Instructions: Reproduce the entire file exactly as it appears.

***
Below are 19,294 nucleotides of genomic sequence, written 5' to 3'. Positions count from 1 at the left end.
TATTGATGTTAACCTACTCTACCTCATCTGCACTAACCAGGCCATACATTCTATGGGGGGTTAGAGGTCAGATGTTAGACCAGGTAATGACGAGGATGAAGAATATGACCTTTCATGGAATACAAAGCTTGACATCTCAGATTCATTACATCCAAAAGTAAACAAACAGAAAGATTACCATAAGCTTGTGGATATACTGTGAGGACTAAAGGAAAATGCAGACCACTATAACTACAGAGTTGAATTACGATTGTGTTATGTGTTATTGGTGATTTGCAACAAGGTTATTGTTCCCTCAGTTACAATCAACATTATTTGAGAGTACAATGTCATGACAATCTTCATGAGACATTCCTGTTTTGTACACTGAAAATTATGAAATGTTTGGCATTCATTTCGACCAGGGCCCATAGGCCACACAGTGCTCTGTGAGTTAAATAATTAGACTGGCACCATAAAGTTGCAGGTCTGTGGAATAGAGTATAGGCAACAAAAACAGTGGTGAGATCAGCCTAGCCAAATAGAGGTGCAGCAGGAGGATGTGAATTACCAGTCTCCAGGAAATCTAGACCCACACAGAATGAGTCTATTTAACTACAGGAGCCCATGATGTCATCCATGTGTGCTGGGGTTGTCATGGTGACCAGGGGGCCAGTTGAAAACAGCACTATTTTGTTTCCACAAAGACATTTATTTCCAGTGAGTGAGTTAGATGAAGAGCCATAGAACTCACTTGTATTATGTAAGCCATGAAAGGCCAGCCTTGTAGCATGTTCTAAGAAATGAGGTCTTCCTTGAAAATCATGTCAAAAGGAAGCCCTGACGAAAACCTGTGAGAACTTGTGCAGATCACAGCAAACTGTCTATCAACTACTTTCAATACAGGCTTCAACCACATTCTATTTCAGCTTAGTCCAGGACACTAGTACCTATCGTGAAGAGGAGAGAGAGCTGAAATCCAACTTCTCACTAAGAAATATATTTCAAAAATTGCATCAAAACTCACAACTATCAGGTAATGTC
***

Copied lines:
Below are 19,294 nucleotides of genomic sequence, written 5' to 3'. Positions count from 1 at the left end.
TATTGATGTTAACCTACTCTACCTCATCTGCACTAACCAGGCCATACATTCTATGGGGGGTTAGAGGTCAGATGTTAGACCAGGTAATGACGAGGATGAAGAATATGACCTTTCATGGAATACAAAGCTTGACATCTCAGATTCATTACATCCAAAAGTAAACAAACAGAAAGATTACCATAAGCTTGTGGATATACTGTGAGGACTAAAGGAAAATGCAGACCACTATAACTACAGAGTTGAATTACGATTGTGTTATGTGTTATTGGTGATTTGCAACAAGGTTATTGTTCCCTCAGTTACAATCAACATTATTTGAGAGTACAATGTCATGACAATCTTCATGAGACATTCCTGTTTTGTACACTGAAAATTATGAAATGTTTGGCATTCATTTCGACCAGGGCCCATAGGCCACACAGTGCTCTGTGAGTTAAATAATTAGACTGGCACCATAAAGTTGCAGGTCTGTGGAATAGAGTATAGGCAACAAAAACAGTGGTGAGATCAGCCTAGCCAAATAGAGGTGCAGCAGGAGGATGTGAATTACCAGTCTCCAGGAAATCTAGACCCACACAGAATGAGTCTATTTAACTACAGGAGCCCATGATGTCATCCATGTGTGCTGGGGTTGTCATGGTGACCAGGGGGCCAGTTGAAAACAGCACTATTTTGTTTCCACAAAGACATTTATTTCCAGTGAGTGAGTTAGATGAAGAGCCATAGAACTCACTTGTATTATGTAAGCCATGAAAGGCCAGCCTTGTAGCATGTTCTAAGAAATGAGGTCTTCCTTGAAAATCATGTCAAAAGGAAGCCCTGACGAAAACCTGTGAGAACTTGTGCAGATCACAGCAAACTGTCTATCAACTACTTTCAATACAGGCTTCAACCACATTCTATTTCAGCTTAGTCCAGGACACTAGTACCTATCGTGAAGAGGAGAGAGAGCTGAAATCCAACTTCTCACTAAGAAATATATTTCAAAAATTGCATCAAAACTCACAACTATCAGGTAATGTC